Anders Nyholm (Institutionen för Astronomi, Stockholms Universitet)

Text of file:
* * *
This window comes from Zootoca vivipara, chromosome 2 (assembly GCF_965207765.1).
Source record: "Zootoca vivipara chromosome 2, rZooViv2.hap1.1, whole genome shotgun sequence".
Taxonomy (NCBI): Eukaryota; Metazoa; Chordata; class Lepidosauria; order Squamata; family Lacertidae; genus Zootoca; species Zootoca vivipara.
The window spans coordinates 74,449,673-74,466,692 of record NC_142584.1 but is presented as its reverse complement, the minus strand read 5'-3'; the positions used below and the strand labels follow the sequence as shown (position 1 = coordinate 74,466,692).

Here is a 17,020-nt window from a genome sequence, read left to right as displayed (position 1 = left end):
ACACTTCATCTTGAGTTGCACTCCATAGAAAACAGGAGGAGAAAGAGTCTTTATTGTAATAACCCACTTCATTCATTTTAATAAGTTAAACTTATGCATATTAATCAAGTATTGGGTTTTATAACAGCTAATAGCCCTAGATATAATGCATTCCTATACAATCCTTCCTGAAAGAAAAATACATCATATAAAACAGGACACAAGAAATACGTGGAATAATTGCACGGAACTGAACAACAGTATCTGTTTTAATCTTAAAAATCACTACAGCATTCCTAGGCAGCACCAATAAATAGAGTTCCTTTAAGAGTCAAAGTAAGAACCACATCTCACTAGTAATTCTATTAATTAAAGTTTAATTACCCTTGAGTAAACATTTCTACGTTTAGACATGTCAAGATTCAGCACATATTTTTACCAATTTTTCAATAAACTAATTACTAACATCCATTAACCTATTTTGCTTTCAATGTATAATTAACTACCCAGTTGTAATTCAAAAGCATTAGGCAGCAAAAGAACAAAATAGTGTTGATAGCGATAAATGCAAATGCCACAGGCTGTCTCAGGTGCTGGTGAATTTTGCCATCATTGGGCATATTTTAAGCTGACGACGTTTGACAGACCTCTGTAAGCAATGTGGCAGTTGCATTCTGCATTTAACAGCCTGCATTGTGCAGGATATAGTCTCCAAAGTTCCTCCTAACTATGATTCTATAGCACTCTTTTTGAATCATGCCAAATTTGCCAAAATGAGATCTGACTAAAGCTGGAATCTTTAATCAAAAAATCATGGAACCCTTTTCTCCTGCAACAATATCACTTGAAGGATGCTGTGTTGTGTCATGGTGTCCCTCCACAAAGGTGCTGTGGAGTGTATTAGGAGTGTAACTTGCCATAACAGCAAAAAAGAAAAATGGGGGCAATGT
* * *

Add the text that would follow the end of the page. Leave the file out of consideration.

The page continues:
A supernova (SN) is the explosive destruction of a star. Via a luminous outpouring of radiation, the SN can rival the brightness of its SN host galaxy for months or years. In the past decade, astronomical surveys regularly observing the sky to deep limiting magnitudes have revealed that core collapse SNe (the demises of massive stars) are sometimes preceded by eruptive episodes by the progenitor stars during the years before the eventual SN explosion. Such SNe tend to show strong signatures of interaction between the SN ejecta and the circumstellar medium (CSM) deposited by the star before the SN explosion, likely by mass-loss episodes like the ones we have started to observe regularly. The complex CSM resolved around certain giant stars in our own galaxy and the eruptions of giant stars like Eta Car in the 19th century can be seen in this context. As the SN ejecta of an interacting SN sweep up the CSM of the progenitor, radiation from this process offers observers opportunity to scan the late mass loss history of the progenitor. In this thesis, interacting SNe and eruptive mass loss of their progenitors is discussed. The SN iPTF13z (discovered by the intermediate Palomar Transient Factory, iPTF) is presented. This transient was followed with optical photometry and spectroscopy during 1000 days and displayed a light curve with several conspicuous re-brigthenings ("bumps"), likely arising from SN ejecta interacting with denser regions in the CSM. Around 200 days before discovery, in archival data we found a clear precursor outburst lasting ~> 50 days. A well-observed (but not necessarily well understood) event like SN 2009ip, which showed both precursor outbursts and a light curve bump, makes an interesting comparison object. The embedding of the (possible) SN in a CSM makes it hard to tell if a destructive SN explosion actually happened. In this respect, iPTF13z is compared to e.g. SN 2009ip but also to long-lived interacting SNe like SN 1988Z. Some suggestions for future investigations are offered, to tie light curve bumps to precursor events and to clarify the question of core collapse in the ambiguous cases of some interacting SNe.